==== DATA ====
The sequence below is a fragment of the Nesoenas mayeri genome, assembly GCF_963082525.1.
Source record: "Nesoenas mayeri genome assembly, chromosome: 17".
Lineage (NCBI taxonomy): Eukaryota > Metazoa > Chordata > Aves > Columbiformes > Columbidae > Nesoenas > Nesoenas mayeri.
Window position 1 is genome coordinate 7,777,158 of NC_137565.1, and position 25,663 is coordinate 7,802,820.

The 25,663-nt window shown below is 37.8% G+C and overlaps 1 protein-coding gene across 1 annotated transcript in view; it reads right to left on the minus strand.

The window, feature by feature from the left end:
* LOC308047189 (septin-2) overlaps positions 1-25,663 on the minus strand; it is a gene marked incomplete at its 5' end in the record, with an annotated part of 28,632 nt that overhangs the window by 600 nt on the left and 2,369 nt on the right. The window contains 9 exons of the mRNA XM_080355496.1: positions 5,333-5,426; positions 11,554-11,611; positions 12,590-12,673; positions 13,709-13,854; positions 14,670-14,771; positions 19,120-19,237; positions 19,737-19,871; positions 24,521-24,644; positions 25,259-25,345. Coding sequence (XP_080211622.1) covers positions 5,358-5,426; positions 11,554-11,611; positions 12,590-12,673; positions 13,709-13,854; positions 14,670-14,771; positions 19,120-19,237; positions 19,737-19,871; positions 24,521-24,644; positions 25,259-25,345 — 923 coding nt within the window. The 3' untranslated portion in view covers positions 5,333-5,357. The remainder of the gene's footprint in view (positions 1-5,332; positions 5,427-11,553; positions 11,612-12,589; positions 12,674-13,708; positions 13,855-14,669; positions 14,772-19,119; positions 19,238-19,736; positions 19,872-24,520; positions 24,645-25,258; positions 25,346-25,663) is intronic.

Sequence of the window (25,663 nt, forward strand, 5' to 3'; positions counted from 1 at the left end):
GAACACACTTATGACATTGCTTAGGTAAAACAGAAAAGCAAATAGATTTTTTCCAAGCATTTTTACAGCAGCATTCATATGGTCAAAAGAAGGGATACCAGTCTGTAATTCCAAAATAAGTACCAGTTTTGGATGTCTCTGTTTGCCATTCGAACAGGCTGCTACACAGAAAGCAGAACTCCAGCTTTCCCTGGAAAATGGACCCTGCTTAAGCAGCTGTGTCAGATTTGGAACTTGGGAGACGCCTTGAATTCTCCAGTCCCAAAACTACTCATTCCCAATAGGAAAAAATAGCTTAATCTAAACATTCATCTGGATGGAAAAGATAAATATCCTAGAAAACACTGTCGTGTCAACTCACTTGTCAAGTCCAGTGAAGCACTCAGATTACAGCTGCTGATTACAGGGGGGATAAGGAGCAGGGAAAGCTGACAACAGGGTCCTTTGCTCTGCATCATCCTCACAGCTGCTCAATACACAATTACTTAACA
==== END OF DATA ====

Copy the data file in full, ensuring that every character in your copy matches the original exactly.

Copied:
The sequence below is a fragment of the Nesoenas mayeri genome, assembly GCF_963082525.1.
Source record: "Nesoenas mayeri genome assembly, chromosome: 17".
Lineage (NCBI taxonomy): Eukaryota > Metazoa > Chordata > Aves > Columbiformes > Columbidae > Nesoenas > Nesoenas mayeri.
Window position 1 is genome coordinate 7,777,158 of NC_137565.1, and position 25,663 is coordinate 7,802,820.

The 25,663-nt window shown below is 37.8% G+C and overlaps 1 protein-coding gene across 1 annotated transcript in view; it reads right to left on the minus strand.

The window, feature by feature from the left end:
* LOC308047189 (septin-2) overlaps positions 1-25,663 on the minus strand; it is a gene marked incomplete at its 5' end in the record, with an annotated part of 28,632 nt that overhangs the window by 600 nt on the left and 2,369 nt on the right. The window contains 9 exons of the mRNA XM_080355496.1: positions 5,333-5,426; positions 11,554-11,611; positions 12,590-12,673; positions 13,709-13,854; positions 14,670-14,771; positions 19,120-19,237; positions 19,737-19,871; positions 24,521-24,644; positions 25,259-25,345. Coding sequence (XP_080211622.1) covers positions 5,358-5,426; positions 11,554-11,611; positions 12,590-12,673; positions 13,709-13,854; positions 14,670-14,771; positions 19,120-19,237; positions 19,737-19,871; positions 24,521-24,644; positions 25,259-25,345 — 923 coding nt within the window. The 3' untranslated portion in view covers positions 5,333-5,357. The remainder of the gene's footprint in view (positions 1-5,332; positions 5,427-11,553; positions 11,612-12,589; positions 12,674-13,708; positions 13,855-14,669; positions 14,772-19,119; positions 19,238-19,736; positions 19,872-24,520; positions 24,645-25,258; positions 25,346-25,663) is intronic.

Sequence of the window (25,663 nt, forward strand, 5' to 3'; positions counted from 1 at the left end):
GAACACACTTATGACATTGCTTAGGTAAAACAGAAAAGCAAATAGATTTTTTCCAAGCATTTTTACAGCAGCATTCATATGGTCAAAAGAAGGGATACCAGTCTGTAATTCCAAAATAAGTACCAGTTTTGGATGTCTCTGTTTGCCATTCGAACAGGCTGCTACACAGAAAGCAGAACTCCAGCTTTCCCTGGAAAATGGACCCTGCTTAAGCAGCTGTGTCAGATTTGGAACTTGGGAGACGCCTTGAATTCTCCAGTCCCAAAACTACTCATTCCCAATAGGAAAAAATAGCTTAATCTAAACATTCATCTGGATGGAAAAGATAAATATCCTAGAAAACACTGTCGTGTCAACTCACTTGTCAAGTCCAGTGAAGCACTCAGATTACAGCTGCTGATTACAGGGGGGATAAGGAGCAGGGAAAGCTGACAACAGGGTCCTTTGCTCTGCATCATCCTCACAGCTGCTCAATACACAATTACTTAACA